Nicely written. My wife is bipolar and it's odd how universal the moods and actions are for others. There have been many times that I want to quit, fear I reached my breaking point. Then I remember that as bad as it gets for me, she is suffering much more than I can understand.

I can diffinantly relate to this (and my husband) also type 2

This has really helped me out a lot my wife is bipolar 2 and she also rapidly cycles it has been hard on both of us and our kids I feel for everyone that has to deal with the situation and yes it does take a lot of love and understanding at times you think there is no end

You have given me hope for my husband and I, he will be reading this also. This is perfect and amazing I can not tell you thank you enough for Shari G this. You honestly just might have saved a marriage ❤️

Thank you for this article. 7 months ago my wife left with no warning and refuses to have direct contact. 21 years ago she was diagnosed BP2,in 2015 she took herself off her meds. I am waiting for her to cycle and hopefully we can work things and save the marriage. We have had a great marriage even with her cycles.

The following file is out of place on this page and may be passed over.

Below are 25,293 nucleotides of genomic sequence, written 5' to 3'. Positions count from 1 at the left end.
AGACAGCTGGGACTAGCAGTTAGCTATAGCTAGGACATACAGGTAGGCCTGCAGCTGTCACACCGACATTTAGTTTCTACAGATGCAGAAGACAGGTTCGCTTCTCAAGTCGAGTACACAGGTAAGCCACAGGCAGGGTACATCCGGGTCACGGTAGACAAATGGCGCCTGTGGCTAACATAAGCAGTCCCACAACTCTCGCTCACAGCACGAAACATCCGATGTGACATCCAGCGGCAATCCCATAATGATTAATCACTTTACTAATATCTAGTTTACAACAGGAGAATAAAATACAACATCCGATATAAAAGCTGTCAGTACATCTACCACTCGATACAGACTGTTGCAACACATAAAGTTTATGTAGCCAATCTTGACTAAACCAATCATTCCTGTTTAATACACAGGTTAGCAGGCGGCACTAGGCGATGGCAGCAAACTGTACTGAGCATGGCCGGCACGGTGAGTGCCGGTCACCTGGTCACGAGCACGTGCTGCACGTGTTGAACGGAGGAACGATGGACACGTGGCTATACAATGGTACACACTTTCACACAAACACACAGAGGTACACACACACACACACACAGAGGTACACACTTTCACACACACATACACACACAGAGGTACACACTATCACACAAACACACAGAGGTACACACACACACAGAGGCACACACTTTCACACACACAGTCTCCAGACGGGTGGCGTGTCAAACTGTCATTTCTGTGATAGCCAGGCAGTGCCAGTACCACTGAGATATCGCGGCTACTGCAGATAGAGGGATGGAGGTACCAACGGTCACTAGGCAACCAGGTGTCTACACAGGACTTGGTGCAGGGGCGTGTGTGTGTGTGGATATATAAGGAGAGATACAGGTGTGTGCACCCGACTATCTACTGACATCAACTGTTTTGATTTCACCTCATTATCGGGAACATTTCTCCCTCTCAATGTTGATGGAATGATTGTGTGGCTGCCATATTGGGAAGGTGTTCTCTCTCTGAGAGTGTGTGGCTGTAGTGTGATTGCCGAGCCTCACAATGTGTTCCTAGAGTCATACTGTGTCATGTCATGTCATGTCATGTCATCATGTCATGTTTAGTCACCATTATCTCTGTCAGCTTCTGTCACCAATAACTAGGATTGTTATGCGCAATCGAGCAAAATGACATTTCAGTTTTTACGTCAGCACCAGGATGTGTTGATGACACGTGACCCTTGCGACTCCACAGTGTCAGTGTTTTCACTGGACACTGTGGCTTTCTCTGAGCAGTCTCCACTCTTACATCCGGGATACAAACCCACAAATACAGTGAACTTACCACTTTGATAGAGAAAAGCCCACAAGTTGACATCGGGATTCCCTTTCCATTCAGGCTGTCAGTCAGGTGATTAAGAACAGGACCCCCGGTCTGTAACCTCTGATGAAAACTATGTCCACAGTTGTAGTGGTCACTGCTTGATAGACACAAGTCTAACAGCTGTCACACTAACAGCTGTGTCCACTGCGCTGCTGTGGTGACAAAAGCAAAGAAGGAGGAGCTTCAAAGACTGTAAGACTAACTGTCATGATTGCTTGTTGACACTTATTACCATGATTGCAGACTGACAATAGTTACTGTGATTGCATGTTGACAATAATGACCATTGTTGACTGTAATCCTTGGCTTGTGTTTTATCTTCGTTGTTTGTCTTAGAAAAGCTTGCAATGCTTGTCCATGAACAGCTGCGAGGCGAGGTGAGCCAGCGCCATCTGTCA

It is as if you have written all of that from watching how life is for me and my husband. Times can be so tough, I can at times be so mean and nasty to him. Not long after the words have come out I then get so self damaging. Thank you for letting me know and understand that by showing him this may help us out within our marriage.

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PLEASE POST COMMENTS ONLY. If you are in need of an IBPF resource, please contact Melissa @ Mleigh@ibpf.org. If you are in crisis, please call 1-800-784-2433.